WASHINGTON President Obama used his State of the Union address Tuesday evening to call for the creation of a new government-backed retirement savings account and reiterate a call for comprehensive housing finance reform.
In an address that largely avoided banking policy, Obama said he directed the Treasury Department to create a retirement savings vehicle called MyRA.
"Today, most workers don't have a pension," Obama said. "A Social Security check often isn't enough on its own. And while the stock market has doubled over the last five years, that doesn't help folks who don't have 401ks. That's why, tomorrow, I will direct the Treasury to create a new way for working Americans to start their own retirement savings: MyRA.
"It's a new savings bond that encourages folks to build a nest egg. MyRA guarantees a decent return with no risk of losing what you put in."
Obama offered few details on the new account, but a White House fact sheet said it would be offered through Roth IRA Accounts and, like a savings bond, would be backed by the U.S. government.
Banks may stand to benefit from additional fee income as a result of the new accounts if they are offered and managed by private institutions.
The president also made a very brief mention of housing finance reform, asking Congress to "send me legislation that protects taxpayers from footing the bill for a housing crisis ever again, and keeps the dream of homeownership alive for future generations of Americans."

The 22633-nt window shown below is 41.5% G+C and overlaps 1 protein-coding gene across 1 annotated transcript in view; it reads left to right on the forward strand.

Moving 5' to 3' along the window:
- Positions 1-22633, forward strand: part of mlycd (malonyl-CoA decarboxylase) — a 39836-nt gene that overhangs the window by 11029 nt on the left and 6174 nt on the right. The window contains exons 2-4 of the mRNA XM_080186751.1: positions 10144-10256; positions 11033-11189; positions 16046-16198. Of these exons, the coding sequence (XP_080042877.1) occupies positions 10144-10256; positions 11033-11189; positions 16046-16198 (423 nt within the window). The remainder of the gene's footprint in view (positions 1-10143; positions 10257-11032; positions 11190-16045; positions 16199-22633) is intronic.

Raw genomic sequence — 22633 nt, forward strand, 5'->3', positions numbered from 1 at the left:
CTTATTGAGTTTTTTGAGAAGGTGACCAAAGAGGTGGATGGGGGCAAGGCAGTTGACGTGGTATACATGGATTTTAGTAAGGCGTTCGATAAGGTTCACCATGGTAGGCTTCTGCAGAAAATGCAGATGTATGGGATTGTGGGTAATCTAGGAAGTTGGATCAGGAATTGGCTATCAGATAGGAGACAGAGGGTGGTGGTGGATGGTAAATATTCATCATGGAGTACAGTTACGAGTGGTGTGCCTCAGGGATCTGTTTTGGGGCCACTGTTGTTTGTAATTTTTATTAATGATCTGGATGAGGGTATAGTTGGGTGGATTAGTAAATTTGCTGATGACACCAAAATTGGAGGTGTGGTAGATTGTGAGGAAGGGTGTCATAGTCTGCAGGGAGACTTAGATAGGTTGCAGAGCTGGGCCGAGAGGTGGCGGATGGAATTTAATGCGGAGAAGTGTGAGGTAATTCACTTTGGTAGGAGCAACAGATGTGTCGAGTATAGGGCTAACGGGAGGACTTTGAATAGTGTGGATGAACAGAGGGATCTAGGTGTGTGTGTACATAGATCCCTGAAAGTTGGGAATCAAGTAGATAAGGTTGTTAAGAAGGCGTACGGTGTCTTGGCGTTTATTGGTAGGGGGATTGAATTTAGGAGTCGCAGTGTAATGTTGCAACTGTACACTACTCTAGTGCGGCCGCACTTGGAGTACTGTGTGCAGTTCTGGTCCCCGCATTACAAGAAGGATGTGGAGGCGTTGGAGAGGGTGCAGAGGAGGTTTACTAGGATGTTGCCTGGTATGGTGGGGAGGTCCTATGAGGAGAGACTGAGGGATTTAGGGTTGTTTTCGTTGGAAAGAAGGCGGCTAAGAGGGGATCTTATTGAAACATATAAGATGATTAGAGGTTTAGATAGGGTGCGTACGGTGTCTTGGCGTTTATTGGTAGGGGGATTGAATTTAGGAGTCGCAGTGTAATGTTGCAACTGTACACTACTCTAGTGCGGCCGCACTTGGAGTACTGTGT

The fact sheet reiterated Obama's position outlined last fall that he is seeking the end of Fannie Mae and Freddie Mac, calling it a "failed business model" that left taxpayers on the hook for "bad loans and bailouts."
The White House fact sheet praised Sens. Tim Johnson and Mike Crapo, the top two leaders on the Senate Banking Committee for "seeking to forge bipartisan legislation." The White House also praised Sens. Bob Corker and Mark Warner, another bipartisan team, who introduced legislation last year that would unwind Fannie and Freddie and create a new system that relies on an explicit but limited government guarantee in the mortgage market.
The fact sheet said any housing finance bill should "put private capital at the center of the housing finance system," ensure access to the 30-year fixed-rate mortgage and support affordability for first time homebuyers.
Obama touched on two other areas that are important to banks, even if they are not solely related to financial institutions. He called for the passage of patent reform to curb frivolous lawsuits that bedevil banks and other corporations accused of violating a patent. Obama also reiterated the need for immigration reform, which several large banks privately support.